Importantly, scoliosis is not a disease, but rather a descriptive term. Most cases do not get worse and children should simply undergo periodic checkups to monitor their condition.
Because a large majority of cases will never develop to the point where surgery is required, nonoperative treatment options, such as bracing or periodic observation, will generally be recommended as the primary method of controlling curve progression.
However, if the scoliotic curve is severe when first observed, or if prescribed orthopedic bracing fails to control the further development of the curve, then surgery may be necessary. In these cases, surgery has been determined to be safe and highly effective treatment for scoliosis.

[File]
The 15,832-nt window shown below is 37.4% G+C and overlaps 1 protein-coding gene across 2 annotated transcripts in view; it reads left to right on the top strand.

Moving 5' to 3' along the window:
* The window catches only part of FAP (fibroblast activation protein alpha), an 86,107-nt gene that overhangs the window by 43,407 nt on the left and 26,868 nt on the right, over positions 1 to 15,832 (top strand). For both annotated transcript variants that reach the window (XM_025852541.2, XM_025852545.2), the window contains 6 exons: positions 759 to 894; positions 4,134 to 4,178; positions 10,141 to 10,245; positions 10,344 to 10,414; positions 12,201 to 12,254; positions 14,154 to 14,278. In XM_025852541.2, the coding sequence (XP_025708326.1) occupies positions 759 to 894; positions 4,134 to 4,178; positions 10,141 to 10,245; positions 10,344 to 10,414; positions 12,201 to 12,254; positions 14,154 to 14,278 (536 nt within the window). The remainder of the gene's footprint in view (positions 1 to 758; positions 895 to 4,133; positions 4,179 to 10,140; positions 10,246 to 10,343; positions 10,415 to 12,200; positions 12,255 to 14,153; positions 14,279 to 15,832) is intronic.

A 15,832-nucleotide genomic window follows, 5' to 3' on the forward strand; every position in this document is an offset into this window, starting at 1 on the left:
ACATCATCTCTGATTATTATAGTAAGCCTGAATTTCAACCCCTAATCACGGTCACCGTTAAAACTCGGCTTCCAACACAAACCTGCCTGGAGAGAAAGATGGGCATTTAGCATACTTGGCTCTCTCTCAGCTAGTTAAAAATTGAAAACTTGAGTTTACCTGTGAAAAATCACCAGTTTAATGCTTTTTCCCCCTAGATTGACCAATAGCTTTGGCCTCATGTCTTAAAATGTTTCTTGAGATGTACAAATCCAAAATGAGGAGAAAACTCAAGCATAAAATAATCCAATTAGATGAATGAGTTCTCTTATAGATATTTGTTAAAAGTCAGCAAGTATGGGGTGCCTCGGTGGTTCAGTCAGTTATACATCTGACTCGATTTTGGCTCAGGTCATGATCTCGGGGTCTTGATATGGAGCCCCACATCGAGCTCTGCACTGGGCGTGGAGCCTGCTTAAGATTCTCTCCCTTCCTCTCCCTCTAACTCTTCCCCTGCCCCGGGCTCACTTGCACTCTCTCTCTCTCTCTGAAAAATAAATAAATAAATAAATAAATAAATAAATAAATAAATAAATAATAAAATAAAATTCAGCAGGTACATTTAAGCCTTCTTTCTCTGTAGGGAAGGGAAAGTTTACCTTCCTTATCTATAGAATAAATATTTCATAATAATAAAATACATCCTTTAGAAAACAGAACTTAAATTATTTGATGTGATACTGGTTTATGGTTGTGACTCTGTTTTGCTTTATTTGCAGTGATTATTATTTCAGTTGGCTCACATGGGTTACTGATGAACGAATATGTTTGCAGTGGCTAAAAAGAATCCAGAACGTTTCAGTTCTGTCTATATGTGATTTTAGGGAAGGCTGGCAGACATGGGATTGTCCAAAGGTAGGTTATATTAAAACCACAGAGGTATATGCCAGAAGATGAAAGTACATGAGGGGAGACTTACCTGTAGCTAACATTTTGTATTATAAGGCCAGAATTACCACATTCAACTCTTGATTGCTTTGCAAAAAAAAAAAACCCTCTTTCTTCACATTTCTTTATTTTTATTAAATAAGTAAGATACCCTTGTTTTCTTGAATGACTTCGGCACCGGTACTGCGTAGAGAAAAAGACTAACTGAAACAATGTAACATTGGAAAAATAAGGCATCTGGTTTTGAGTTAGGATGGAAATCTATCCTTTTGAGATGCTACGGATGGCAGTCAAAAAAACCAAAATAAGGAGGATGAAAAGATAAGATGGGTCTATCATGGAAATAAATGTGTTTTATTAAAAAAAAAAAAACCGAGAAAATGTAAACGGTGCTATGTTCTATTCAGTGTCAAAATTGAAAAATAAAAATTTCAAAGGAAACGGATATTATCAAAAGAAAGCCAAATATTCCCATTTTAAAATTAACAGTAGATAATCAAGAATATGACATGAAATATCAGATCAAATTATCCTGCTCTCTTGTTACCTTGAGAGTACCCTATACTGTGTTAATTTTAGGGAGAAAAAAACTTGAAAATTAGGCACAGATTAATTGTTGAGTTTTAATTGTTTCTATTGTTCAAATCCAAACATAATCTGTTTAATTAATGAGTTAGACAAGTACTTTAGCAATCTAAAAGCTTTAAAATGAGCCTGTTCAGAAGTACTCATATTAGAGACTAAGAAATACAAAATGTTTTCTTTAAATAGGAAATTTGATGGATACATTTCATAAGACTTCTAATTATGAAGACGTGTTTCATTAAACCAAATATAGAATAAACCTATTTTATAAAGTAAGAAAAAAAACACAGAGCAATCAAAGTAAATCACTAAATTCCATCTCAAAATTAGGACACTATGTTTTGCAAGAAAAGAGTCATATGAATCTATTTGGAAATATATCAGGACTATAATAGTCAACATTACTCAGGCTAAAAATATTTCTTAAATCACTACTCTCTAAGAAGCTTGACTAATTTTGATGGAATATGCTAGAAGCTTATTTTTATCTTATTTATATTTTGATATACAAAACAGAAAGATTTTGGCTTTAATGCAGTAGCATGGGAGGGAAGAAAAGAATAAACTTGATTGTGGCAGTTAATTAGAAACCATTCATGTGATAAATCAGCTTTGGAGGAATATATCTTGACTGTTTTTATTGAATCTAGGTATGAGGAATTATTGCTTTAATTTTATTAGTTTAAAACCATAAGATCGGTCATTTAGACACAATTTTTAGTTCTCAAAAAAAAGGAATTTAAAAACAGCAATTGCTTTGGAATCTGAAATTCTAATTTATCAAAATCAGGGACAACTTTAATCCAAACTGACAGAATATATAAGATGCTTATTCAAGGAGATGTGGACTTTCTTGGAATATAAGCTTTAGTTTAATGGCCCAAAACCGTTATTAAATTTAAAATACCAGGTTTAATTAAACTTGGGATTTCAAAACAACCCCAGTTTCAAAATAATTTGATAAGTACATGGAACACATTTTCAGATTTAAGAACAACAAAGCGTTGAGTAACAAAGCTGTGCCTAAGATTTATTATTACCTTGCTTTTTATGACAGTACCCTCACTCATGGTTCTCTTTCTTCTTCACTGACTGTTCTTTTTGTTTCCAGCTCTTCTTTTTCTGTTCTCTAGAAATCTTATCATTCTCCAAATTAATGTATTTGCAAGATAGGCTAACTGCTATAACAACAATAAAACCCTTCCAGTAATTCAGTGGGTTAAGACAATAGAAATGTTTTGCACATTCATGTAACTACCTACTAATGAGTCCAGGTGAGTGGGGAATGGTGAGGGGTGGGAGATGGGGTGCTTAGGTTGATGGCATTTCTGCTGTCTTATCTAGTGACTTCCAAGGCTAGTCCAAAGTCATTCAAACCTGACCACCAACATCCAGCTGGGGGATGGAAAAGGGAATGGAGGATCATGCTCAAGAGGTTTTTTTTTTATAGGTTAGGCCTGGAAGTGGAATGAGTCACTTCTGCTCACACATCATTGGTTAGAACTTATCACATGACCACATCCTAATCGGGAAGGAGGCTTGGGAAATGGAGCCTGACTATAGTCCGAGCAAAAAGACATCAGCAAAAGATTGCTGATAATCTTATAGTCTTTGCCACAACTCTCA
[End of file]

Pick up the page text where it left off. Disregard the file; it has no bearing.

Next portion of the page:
The operation for scoliosis is a spinal fusion. This is essentially a “welding” process. The basic idea is to realign and fuse together the curved vertebrae so that they heal into a single, solid bone.
With the tools and technology available today, scoliosis surgeons are able to improve curves significantly.
In a spinal fusion, the curved vertebrae are fused together so that they heal into a single, solid bone. This will stop growth completely in the abnormal segment of the spine and prevent the curve from getting worse.
All spinal fusions use some type of bone material, called a bone graft, to help promote the fusion. Generally, small pieces of bone are placed into the spaces between the vertebrae to be fused. The bone grows together – similar to when a broken bone heals.
Metal rods are typically used to hold the spine in place until fusion happens. The rods are attached to the spine by screws, hooks, and/or wires.
Exactly how much of the spine is fused depends upon your curve(s).